Get your GEs and degrees in Arts & Humanities

April 15 is right around the corner. The Fall 2019 class schedule will be released and for many students, it’s hard to believe that we already have to start planning life for September. 

However, degree choices under the Arts & Humanities umbrella make for exciting news as concentrations ranging from Communications to Art and Theatre are set to have a fun and engaging schedule next fall. 

Students hoping to switch their major are able to do so easily for the most part. One of the most popular being Communications. Students must apply under a point-based system where those upholding a 3.0 grade point average or higher and are first-semester sophomores will be given priority in the application process. 

Those who are interested in switching their major or minor to Theatre Arts and Dance don’t have to worry about auditions or applications at all. 

Program Director Scott Horstein points out that graduates of this degree commonly pursue “backstage and technical theatre work, event planning, acting, performing and teaching.” 

“THAR 300 [Theater Arts and Dance] is a great general education C1 class that’s super fun,” said Horstein. “The class attends some of the best and most exciting performances in the Bay Area.” 

The Thursday night course has proven to be fun and interactive for both students and professors alike. It’s in depth study challenge and engage students to better comprehend and partake in critical discussion about the processes behind making shows. 

For those of us who appreciate having multiple career paths to choose from and experience, Communication majors have a variety of selections.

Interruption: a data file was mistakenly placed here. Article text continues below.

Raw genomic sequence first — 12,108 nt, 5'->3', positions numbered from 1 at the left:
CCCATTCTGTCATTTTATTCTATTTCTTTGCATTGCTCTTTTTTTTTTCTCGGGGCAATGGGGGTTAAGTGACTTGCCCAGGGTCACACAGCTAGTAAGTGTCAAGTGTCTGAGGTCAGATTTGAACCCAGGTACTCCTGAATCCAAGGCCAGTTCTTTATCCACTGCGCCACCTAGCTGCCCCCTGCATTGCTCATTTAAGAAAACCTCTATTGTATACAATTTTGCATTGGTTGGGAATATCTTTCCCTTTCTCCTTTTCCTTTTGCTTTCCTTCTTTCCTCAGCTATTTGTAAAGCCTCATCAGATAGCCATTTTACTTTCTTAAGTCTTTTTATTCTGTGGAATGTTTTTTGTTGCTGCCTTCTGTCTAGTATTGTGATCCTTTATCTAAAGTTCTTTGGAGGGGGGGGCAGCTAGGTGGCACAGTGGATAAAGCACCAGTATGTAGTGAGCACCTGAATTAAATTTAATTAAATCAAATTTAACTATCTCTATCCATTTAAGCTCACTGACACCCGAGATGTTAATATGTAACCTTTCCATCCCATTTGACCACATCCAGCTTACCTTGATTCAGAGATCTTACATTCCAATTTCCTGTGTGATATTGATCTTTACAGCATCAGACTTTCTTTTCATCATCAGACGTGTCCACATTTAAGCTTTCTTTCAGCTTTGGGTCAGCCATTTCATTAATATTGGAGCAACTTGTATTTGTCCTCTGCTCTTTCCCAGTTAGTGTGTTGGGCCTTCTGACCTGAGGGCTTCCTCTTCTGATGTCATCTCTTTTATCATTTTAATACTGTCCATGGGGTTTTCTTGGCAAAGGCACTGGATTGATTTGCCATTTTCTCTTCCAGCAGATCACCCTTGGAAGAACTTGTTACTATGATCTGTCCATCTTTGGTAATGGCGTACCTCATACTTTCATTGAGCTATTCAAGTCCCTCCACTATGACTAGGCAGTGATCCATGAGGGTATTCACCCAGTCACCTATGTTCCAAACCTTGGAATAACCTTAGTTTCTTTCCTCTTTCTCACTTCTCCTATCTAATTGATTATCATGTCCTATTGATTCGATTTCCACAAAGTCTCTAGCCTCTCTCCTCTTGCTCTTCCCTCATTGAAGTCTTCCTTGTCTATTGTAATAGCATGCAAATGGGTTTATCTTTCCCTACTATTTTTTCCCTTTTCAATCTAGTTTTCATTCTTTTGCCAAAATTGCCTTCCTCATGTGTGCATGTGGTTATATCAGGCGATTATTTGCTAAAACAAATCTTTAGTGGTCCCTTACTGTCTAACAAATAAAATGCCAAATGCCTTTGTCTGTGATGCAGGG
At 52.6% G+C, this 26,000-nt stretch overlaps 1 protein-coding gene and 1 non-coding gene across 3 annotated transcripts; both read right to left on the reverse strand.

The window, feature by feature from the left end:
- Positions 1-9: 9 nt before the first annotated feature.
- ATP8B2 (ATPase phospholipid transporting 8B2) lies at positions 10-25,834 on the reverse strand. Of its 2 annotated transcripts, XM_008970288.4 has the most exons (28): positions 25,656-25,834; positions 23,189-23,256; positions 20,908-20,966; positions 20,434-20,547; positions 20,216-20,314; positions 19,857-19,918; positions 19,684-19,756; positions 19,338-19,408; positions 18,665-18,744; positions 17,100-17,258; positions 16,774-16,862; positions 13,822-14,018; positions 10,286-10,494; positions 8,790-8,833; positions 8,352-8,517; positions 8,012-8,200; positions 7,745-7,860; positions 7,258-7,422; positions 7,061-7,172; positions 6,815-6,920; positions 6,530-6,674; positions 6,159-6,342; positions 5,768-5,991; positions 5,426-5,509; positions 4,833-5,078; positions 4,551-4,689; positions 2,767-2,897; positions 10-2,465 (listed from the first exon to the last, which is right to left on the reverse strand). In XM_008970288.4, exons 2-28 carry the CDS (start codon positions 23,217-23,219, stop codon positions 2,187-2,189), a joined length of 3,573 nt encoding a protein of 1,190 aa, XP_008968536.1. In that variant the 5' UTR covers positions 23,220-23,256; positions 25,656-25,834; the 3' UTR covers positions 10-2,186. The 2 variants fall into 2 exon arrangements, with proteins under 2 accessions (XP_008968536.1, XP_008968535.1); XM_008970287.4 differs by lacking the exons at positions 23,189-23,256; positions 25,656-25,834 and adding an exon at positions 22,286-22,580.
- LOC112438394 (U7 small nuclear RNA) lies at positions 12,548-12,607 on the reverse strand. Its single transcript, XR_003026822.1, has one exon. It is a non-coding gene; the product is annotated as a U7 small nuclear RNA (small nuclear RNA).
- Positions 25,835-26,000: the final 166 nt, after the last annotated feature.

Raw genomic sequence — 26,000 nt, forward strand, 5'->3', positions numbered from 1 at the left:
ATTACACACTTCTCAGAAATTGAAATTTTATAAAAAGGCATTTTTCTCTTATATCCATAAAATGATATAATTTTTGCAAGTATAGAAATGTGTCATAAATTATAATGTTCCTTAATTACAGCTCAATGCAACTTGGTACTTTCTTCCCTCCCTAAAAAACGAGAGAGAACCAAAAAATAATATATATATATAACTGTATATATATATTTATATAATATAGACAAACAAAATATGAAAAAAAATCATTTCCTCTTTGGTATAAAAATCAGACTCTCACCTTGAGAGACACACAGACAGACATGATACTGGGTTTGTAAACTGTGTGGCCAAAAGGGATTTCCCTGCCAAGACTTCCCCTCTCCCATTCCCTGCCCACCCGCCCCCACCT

From public relations to video production, students are given hands on, interactive experience in all curriculums offered at Sonoma State. Top career paths include marketing and social media coordinators, public relations specialists, event planners, human resource professionals and more. 

Sonoma State professor Hillary Homzie’s Web and Print Journalism (COMS 210) course has proven popular among students. Covering topics in advertising, event planning, public relations and social media, it dives into the fundamentals of broadcasting and writing for broadcast media. 

Top perks include prominent guest speakers, where only last week, Homzie’s 210 class got to listen to Documentary Filmmaker, Jonathan Robinson best known for his work on the History Channel. 

COMS 210 is a “hands-on class where students immediately practice everything that they learn,” said Homzie,.In the course the students learn “how to write a press release or write content for an article to pitch, so that by the end of the semester they have a nice portfolio of work.”

Past speakers also included a San Francisco based event planner in charge of SF’s Earth Day Festival, along with other well-known bloggers. 

COMS 320, previously known as “Advanced Video Production,” is a special topics course has now been revised and renamed as “Special Projects in Video Production” to clarify that students do not have to have “advanced” experience in video production in order to enroll. 

“Ideally, students would take this course after they’ve taken COMS 201, Introduction to Video Production,” said Professor Talena Sanders. “However, there aren’t any prerequisites for the COMS 320 course, and I am flexible.” 

Coming April 10 at 12 p.m. in the Sonoma Valley Room at the Career Center, students can attend the “Career Exploration for Arts and Humanities Majors” event. This is an ample opportunity for students to “connect with professionals and learn how to market your A&H degree!”